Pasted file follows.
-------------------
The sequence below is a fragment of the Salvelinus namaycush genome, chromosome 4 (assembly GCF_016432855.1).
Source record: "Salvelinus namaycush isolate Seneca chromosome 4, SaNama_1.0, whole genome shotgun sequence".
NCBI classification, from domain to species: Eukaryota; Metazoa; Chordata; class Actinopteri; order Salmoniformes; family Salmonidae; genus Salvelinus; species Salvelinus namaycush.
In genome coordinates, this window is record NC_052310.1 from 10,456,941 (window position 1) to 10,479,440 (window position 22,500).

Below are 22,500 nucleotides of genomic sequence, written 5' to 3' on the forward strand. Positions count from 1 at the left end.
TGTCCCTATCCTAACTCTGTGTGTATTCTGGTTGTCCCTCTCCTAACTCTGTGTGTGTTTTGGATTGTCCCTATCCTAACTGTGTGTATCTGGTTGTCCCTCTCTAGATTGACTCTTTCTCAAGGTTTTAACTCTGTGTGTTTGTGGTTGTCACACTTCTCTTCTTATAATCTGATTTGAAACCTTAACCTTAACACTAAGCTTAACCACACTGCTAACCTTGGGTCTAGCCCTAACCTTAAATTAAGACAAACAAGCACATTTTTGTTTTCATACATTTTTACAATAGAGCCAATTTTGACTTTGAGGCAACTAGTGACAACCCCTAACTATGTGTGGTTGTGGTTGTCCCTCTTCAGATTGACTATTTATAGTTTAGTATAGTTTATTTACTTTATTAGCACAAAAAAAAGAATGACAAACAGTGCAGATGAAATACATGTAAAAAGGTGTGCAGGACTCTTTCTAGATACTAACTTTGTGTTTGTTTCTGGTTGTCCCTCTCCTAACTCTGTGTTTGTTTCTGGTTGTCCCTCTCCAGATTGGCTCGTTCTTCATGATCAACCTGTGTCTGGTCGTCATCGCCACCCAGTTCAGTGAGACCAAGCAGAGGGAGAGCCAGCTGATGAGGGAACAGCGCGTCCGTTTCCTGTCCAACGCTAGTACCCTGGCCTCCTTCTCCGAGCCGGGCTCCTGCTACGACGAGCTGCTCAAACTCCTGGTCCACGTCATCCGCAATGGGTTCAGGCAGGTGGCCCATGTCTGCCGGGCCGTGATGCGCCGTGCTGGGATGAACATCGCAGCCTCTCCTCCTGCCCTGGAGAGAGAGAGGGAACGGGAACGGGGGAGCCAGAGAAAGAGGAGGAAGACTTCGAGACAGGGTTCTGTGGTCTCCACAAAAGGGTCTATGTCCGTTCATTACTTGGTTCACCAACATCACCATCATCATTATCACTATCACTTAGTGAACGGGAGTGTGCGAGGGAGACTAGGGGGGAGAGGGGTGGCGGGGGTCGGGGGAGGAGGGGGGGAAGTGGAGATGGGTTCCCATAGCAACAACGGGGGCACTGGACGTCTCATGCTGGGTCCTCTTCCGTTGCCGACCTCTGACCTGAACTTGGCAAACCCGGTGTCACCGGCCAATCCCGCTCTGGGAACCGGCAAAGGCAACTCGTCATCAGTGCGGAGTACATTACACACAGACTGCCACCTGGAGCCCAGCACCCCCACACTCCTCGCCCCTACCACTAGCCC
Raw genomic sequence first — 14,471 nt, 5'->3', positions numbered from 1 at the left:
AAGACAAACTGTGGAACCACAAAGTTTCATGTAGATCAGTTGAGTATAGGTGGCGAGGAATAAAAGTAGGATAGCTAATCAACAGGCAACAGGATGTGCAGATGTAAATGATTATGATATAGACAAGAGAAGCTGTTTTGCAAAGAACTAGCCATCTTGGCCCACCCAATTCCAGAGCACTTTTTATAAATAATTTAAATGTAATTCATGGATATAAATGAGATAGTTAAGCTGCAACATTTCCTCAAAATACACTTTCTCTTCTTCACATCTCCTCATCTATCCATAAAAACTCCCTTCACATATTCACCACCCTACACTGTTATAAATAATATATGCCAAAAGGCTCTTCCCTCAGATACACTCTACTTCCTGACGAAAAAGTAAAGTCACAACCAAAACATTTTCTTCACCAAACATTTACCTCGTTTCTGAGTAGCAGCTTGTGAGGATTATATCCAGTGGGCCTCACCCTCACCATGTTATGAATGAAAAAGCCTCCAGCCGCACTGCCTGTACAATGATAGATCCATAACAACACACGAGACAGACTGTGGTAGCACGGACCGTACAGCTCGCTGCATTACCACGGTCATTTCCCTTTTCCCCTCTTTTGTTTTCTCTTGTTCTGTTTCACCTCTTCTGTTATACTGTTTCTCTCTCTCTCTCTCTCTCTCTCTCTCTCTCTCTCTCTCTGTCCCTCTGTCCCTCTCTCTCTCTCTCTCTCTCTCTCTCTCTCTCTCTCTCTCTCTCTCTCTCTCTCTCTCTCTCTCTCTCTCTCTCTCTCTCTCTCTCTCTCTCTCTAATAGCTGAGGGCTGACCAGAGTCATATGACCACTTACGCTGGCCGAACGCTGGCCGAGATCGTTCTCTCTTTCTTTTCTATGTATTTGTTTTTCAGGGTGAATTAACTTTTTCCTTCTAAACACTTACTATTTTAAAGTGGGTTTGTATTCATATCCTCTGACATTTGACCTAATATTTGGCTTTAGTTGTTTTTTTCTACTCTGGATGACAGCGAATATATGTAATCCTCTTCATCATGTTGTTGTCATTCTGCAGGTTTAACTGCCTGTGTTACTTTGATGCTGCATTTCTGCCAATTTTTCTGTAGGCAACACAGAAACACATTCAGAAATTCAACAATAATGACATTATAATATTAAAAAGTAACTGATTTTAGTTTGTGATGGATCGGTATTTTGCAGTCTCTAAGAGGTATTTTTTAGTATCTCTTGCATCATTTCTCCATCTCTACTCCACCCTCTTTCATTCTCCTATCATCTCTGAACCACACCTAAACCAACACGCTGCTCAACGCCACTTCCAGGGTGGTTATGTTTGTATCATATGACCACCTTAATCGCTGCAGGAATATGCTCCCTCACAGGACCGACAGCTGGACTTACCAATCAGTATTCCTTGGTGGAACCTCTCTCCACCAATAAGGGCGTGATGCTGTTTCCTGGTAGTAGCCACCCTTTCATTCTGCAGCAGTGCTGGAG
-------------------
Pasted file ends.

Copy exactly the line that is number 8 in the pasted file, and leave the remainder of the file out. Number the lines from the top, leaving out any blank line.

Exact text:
AAGACAAACTGTGGAACCACAAAGTTTCATGTAGATCAGTTGAGTATAGGTGGCGAGGAATAAAAGTAGGATAGCTAATCAACAGGCAACAGGATGTGCAGATGTAAATGATTATGATATAGACAAGAGAAGCTGTTTTGCAAAGAACTAGCCATCTTGGCCCACCCAATTCCAGAGCACTTTTTATAAATAATTTAAATGTAATTCATGGATATAAATGAGATAGTTAAGCTGCAACATTTCCTCAAAATACACTTTCTCTTCTTCACATCTCCTCATCTATCCATAAAAACTCCCTTCACATATTCACCACCCTACACTGTTATAAATAATATATGCCAAAAGGCTCTTCCCTCAGATACACTCTACTTCCTGACGAAAAAGTAAAGTCACAACCAAAACATTTTCTTCACCAAACATTTACCTCGTTTCTGAGTAGCAGCTTGTGAGGATTATATCCAGTGGGCCTCACCCTCACCATGTTATGAATGAAAAAGCCTCCAGCCGCACTGCCTGTACAATGATAGATCCATAACAACACACGAGACAGACTGTGGTAGCACGGACCGTACAGCTCGCTGCATTACCACGGTCATTTCCCTTTTCCCCTCTTTTGTTTTCTCTTGTTCTGTTTCACCTCTTCTGTTATACTGTTTCTCTCTCTCTCTCTCTCTCTCTCTCTCTCTCTCTCTCTCTGTCCCTCTGTCCCTCTCTCTCTCTCTCTCTCTCTCTCTCTCTCTCTCTCTCTCTCTCTCTCTCTCTCTCTCTCTCTCTCTCTCTCTCTCTCTCTCTCTCTCTCTCTCTAATAGCTGAGGGCTGACCAGAGTCATATGACCACTTACGCTGGCCGAACGCTGGCCGAGATCGTTCTCTCTTTCTTTTCTATGTATTTGTTTTTCAGGGTGAATTAACTTTTTCCTTCTAAACACTTACTATTTTAAAGTGGGTTTGTATTCATATCCTCTGACATTTGACCTAATATTTGGCTTTAGTTGTTTTTTTCTACTCTGGATGACAGCGAATATATGTAATCCTCTTCATCATGTTGTTGTCATTCTGCAGGTTTAACTGCCTGTGTTACTTTGATGCTGCATTTCTGCCAATTTTTCTGTAGGCAACACAGAAACACATTCAGAAATTCAACAATAATGACATTATAATATTAAAAAGTAACTGATTTTAGTTTGTGATGGATCGGTATTTTGCAGTCTCTAAGAGGTATTTTTTAGTATCTCTTGCATCATTTCTCCATCTCTACTCCACCCTCTTTCATTCTCCTATCATCTCTGAACCACACCTAAACCAACACGCTGCTCAACGCCACTTCCAGGGTGGTTATGTTTGTATCATATGACCACCTTAATCGCTGCAGGAATATGCTCCCTCACAGGACCGACAGCTGGACTTACCAATCAGTATTCCTTGGTGGAACCTCTCTCCACCAATAAGGGCGTGATGCTGTTTCCTGGTAGTAGCCACCCTTTCATTCTGCAGCAGTGCTGGAG